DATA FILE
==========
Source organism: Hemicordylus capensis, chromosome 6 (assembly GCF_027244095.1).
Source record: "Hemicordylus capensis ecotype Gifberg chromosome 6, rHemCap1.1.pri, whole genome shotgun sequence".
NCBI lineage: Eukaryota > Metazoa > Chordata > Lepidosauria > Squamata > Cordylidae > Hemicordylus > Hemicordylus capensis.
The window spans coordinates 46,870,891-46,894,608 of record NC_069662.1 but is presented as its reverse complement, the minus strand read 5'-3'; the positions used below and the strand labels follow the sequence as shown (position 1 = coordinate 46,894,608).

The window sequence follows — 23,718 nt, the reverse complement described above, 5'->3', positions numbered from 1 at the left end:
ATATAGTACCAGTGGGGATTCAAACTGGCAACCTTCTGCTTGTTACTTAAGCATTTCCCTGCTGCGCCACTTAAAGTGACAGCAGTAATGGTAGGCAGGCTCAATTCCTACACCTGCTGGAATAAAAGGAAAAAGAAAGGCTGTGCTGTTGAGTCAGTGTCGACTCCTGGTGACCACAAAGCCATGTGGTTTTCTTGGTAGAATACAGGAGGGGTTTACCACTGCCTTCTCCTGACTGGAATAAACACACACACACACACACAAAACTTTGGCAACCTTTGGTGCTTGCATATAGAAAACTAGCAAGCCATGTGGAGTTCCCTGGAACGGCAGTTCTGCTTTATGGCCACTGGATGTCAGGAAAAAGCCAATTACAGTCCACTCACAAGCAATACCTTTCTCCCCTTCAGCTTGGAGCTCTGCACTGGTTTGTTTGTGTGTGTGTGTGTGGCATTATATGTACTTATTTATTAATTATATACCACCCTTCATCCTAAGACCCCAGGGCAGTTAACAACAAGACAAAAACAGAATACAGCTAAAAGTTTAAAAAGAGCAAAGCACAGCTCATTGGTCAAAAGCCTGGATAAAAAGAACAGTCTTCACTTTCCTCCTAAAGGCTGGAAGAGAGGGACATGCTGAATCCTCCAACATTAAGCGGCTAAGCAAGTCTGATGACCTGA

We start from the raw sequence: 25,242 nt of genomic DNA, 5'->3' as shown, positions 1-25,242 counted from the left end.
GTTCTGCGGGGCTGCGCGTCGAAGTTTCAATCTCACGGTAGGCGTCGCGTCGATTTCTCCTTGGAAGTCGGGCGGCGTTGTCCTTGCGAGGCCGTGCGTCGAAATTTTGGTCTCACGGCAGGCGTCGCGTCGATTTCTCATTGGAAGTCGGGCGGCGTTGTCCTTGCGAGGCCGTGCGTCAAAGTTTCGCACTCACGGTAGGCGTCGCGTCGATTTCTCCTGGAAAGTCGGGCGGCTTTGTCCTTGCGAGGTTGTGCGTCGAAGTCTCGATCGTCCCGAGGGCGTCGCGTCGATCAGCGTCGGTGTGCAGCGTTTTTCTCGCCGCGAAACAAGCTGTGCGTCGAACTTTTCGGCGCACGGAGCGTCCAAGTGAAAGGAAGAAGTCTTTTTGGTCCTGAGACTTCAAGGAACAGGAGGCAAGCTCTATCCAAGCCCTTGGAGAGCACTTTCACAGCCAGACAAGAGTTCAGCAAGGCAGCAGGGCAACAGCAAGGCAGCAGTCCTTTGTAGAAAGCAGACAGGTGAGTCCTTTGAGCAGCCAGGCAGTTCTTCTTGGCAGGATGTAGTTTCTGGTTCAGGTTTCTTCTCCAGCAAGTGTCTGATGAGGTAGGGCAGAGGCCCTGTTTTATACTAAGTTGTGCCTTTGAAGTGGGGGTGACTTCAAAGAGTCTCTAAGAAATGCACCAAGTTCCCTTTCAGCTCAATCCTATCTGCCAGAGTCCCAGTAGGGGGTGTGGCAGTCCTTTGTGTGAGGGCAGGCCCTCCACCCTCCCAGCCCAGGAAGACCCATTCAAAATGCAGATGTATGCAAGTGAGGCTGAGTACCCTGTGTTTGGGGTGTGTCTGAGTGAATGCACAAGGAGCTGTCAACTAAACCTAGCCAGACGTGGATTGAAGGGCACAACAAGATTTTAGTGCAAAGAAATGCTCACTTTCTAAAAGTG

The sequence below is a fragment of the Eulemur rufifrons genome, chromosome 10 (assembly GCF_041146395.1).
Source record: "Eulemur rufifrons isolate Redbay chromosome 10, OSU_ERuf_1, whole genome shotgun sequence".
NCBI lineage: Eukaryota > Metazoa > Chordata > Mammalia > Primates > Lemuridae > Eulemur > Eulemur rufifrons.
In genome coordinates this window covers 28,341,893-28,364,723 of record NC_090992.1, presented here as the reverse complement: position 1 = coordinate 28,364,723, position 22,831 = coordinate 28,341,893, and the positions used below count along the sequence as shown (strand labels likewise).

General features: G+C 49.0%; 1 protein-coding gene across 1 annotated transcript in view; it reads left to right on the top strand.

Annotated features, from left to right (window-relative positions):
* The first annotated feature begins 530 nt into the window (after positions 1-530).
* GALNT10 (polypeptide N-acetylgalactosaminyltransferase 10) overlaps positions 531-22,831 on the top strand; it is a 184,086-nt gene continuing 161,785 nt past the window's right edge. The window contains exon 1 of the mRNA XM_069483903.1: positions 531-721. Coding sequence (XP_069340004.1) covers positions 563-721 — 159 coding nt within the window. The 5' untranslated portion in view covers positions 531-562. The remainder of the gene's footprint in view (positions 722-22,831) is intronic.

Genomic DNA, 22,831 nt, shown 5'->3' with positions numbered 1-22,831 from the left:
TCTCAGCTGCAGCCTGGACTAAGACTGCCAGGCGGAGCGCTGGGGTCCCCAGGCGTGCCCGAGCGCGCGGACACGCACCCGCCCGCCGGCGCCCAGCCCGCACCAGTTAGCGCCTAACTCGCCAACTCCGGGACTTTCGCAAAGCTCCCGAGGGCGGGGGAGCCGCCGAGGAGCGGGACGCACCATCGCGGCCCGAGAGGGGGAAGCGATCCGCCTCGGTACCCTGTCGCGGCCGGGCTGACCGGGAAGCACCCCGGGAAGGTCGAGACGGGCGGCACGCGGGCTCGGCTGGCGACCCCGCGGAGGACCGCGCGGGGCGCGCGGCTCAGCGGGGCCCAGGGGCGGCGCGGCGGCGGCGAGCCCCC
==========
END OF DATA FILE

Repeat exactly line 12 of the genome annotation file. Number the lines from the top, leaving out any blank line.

In genome coordinates this window covers 28,341,893-28,364,723 of record NC_090992.1, presented here as the reverse complement: position 1 = coordinate 28,364,723, position 22,831 = coordinate 28,341,893, and the positions used below count along the sequence as shown (strand labels likewise).